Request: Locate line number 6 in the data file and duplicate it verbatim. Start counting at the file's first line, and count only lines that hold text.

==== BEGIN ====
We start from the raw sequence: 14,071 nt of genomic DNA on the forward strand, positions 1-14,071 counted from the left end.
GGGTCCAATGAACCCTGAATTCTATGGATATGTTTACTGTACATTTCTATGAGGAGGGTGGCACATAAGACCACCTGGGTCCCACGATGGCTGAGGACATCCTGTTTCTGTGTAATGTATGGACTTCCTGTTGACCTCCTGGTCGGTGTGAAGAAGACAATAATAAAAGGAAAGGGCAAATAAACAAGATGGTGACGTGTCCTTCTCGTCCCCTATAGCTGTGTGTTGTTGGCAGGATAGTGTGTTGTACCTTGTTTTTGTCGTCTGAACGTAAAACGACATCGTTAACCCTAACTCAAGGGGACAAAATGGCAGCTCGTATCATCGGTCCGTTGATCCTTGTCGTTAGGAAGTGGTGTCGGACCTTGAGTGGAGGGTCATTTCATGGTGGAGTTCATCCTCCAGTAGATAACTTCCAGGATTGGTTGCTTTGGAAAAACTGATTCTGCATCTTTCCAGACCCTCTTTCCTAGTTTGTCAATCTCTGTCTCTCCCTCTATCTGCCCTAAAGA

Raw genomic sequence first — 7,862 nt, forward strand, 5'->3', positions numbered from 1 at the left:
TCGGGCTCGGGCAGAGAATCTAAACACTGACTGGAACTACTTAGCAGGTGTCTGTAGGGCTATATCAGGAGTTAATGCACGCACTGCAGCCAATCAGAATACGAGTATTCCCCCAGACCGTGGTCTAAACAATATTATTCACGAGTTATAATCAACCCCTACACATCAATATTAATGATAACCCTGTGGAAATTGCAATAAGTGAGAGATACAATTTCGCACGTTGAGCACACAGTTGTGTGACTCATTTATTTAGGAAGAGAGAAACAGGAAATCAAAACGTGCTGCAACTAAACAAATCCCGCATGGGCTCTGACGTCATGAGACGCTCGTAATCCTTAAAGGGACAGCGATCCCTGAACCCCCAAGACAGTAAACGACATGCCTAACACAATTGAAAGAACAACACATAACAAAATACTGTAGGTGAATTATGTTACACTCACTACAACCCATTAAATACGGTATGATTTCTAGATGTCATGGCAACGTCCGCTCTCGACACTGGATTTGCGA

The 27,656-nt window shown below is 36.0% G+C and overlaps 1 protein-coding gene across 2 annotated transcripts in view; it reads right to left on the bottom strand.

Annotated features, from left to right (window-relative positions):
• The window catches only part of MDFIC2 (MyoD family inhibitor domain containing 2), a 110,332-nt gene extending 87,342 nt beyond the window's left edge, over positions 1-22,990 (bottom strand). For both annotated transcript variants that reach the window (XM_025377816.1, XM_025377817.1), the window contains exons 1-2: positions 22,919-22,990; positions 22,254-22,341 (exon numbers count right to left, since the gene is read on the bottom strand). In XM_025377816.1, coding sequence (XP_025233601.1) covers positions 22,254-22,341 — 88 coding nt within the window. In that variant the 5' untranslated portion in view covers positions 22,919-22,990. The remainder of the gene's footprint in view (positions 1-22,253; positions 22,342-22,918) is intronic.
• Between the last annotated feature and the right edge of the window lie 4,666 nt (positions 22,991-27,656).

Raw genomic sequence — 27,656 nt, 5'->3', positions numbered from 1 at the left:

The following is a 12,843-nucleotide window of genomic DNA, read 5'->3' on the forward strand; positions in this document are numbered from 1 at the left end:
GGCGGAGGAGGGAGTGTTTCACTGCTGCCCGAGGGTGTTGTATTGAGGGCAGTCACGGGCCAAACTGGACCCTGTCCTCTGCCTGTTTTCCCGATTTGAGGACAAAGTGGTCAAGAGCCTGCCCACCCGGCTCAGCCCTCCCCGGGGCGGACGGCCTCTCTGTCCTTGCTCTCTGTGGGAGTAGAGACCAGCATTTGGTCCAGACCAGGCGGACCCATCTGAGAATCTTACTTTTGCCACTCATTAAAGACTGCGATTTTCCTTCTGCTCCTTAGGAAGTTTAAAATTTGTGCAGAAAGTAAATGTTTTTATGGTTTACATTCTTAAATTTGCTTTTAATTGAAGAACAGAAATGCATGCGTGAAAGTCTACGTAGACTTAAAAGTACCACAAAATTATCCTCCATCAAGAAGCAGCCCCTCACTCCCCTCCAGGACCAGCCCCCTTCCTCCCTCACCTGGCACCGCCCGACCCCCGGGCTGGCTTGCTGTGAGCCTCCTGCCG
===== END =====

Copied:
Annotated features, from left to right (window-relative positions):